Pop-up shop doesn’t cost the Earth

Activist Farhana Yamin asks if Camden’s community hub for climate action can become a prototype for the world

Thursday, 7th November 2019 — By Farhana Yamin

Extinction Rebellion

Extinction Rebellion campaigners bring Camden Town to a halt

HATS off to the student climate strikes and to Extinction Rebellion for putting the gravity of the climate and ecological crisis centre stage in our politics.

I have worked as lawyer in the United Nations’ negotiations on climate change for the last 30 years and helped craft legal and policy frameworks for the UK and EU. My sense of frustration with incremental legal progress, especially witnessing the systematic obfuscation and denial of climate science by the fossil fuel industry, drove me to glue myself to the headquarters of the oil company Shell in London back in April 2019.

I am among the nearly 3,500 arrestees in the UK who have joined a growing global “movement of movements” committed to peaceful protests to highlight the scale of the climate and ecological emergency.

Disruption works! Recent protests have notched up some quick wins. In June, the UK Government enacted net-zero emissions legislation by 2050 – a tardy but welcome implementation of its 2015 Paris Agreement obligations. The UK Parliament passed a motion recognising that we are in a climate and ecological emergency. Over 1,100 local councils and cities around the world, 384 of them in the UK, have passed similar motions, including Camden Council. Many other sectors such as the music industry, cultural organisations, doctors, engineers and architects are also “declaring” a climate and ecological emergency and pledging actions.

The pop-up in Kentish Town

But I am alarmed with the level of gloom and doom in the environment community right now with some elements putting forward scientifically unsubstantiated claims about the inevitability of mass deaths and civilisational collapse.

The shock tactics might help sound the alarm, but they can end up leaving people thinking the climate and ecological crisis is too big for us to tackle and our actions too little and too late to matter.

Nothing could be further from the truth. The scientists, finance and economic experts are telling us we can phase out emissions of harmful gases rapidly and that doing so will provide us with cleaner air, healthier diets, reduced energy bills and help us build an economy based on social justice, green jobs, well-being and with an end to the destruction of nature and wildlife.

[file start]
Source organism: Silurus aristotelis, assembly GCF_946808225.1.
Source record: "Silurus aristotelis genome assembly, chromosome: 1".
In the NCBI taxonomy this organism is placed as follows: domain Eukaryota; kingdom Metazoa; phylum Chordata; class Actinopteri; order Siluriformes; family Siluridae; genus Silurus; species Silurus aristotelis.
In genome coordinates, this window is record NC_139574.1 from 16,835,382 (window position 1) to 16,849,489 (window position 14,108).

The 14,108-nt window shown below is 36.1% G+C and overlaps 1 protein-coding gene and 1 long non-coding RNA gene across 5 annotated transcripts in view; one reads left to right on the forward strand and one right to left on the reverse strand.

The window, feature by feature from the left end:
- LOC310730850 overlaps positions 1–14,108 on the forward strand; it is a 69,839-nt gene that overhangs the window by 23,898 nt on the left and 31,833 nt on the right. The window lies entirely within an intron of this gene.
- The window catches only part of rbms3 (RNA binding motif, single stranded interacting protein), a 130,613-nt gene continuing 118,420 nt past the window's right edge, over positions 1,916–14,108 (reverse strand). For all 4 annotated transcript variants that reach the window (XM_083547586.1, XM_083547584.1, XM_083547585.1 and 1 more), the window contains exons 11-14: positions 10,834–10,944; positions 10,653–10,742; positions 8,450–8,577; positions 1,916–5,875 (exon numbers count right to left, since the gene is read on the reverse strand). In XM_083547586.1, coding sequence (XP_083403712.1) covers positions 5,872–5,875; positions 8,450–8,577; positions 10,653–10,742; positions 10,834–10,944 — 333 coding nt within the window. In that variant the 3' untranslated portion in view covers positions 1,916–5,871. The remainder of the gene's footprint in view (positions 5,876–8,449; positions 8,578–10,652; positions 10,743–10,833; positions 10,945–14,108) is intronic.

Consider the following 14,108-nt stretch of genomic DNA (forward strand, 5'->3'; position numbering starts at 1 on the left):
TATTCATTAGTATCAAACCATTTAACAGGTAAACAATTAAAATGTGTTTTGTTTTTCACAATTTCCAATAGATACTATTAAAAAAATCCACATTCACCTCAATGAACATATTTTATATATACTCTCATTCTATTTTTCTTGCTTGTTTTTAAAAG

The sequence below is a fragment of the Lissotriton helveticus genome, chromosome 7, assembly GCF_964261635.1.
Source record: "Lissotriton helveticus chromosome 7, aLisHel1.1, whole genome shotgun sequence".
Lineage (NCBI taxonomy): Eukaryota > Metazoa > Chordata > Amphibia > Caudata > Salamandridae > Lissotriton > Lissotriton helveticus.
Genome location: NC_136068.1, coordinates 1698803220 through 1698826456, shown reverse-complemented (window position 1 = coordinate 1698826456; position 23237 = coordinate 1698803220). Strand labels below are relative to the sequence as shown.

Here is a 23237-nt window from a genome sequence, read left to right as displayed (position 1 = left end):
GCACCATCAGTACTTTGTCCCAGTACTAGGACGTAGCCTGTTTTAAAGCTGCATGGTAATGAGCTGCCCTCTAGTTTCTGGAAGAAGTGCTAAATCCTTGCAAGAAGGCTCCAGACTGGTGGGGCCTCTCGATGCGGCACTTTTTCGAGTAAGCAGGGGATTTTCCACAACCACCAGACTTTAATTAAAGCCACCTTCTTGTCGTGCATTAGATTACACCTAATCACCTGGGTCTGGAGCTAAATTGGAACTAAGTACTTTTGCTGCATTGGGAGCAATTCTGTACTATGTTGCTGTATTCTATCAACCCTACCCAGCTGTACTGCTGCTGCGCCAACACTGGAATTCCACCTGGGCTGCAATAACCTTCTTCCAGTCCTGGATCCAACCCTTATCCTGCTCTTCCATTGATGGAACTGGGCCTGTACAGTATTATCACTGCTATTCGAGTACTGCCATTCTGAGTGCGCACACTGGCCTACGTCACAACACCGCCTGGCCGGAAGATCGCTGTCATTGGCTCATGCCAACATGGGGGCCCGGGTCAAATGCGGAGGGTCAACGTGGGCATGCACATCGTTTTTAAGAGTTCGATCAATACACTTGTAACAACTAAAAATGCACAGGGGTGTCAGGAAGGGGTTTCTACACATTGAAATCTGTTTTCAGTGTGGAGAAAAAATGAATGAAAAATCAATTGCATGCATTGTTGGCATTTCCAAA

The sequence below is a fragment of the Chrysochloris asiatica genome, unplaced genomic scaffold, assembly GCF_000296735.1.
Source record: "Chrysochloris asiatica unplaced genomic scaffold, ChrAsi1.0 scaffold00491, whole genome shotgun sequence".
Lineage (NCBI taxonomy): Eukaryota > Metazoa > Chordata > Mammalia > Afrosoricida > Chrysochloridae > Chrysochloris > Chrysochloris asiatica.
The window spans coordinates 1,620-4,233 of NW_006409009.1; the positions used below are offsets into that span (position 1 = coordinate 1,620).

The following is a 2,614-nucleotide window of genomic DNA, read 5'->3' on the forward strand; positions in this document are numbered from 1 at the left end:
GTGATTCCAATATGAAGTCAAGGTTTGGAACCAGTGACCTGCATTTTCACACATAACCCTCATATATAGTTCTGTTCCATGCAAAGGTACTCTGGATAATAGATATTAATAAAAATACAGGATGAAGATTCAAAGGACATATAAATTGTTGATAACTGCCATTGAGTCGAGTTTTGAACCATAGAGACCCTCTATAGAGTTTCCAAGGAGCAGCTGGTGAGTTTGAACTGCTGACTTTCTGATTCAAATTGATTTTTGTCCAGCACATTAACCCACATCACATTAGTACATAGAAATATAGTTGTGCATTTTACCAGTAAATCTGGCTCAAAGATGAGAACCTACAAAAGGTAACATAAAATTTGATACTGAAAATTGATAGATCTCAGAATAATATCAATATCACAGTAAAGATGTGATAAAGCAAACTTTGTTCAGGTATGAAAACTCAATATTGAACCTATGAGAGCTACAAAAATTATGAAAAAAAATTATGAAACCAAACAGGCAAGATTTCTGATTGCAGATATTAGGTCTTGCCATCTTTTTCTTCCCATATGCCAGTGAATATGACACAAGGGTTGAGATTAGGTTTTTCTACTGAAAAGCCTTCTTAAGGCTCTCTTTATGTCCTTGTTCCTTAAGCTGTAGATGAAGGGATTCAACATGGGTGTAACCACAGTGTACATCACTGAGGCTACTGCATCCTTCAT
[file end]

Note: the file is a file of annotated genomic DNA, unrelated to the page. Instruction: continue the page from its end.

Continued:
The idea of a “green new deal” – making the shift to a totally new economy in 10 years by putting social and ecological justice at the heart of our economy and rebooting with massive levels of investment is gaining traction in many parts of the world. Largely because it also chimes with the timeframe set by climate scientists. They gave us 12 years back in 2018!

As a Camden resident, I am especially proud that Camden is taking a real leadership role on solutions and pioneering approaches to rapid action involving citizens, students and experts working together to reinvent democracy.

Camden was the first council in the world to convene a citizen’s assembly on the climate emergency. The assembly met over June and July and reported its recommendations to the Full Council meeting held on October 7. This meeting passed a unanimous motion declaring a climate and ecological emergency, together with a commitment to making Camden net zero by 2030 and producing a new ecological plan.

Farhana Yamin

Three weeks ago, Camden Council invited me and other local community groups and activists to a workshop to help design, develop and run a pop-up “think & do” community space for climate and eco action.

The idea of a local, co-owned “solutions centre” first came up at a Dartmouth Park talk back in May 2019. It has been enthusiastically taken up with many Camden residents saying more needs to be done to bring existing community groups together to work on tackling the climate crisis.

And there is agreement that we can’t just use a formal citizens’ assembly but need something more interactive, fun and accessible to all.

The aim of the six-week pop-up “think & do” community space is to give people in Camden the chance to take part in, run and scale up activities that get people more involved in co-creating solutions.

By converting a disused café into an action hub, Camden is showing how we can repurpose our high streets and create community action hubs to help us re-imagine a new future.

From evening meals made from surplus vegetables and educational talks to film screenings, weaving, cycle repairs, art blocking, clothes swaps and a library of things – there’s loads going on.

I’d encourage you to pop by to see the space and put forward your own ideas in person or social media and email.

We have a fun session called “Unleashing the Power of our Collective Imagination” from 6-8pm on Thursday, November 7, involving jigsaws, an unruly dinosaur and a talk by me about how we can roll out the pop up to other parts of the borough and prototype it for the rest of the world. I hope to see some of you there.

• Camden Think & Do Pop Up is at 315 Kentish Town Road (opposite Kentish Town library), NW5 2TJ. If you are interested in hosting an event in the space, email: thinkanddo@camden.gov.uk
• For details visit www.camden.gov.uk/pop-up-think-do-community-space-for-climate-and-eco-action?inheritRedirect=true

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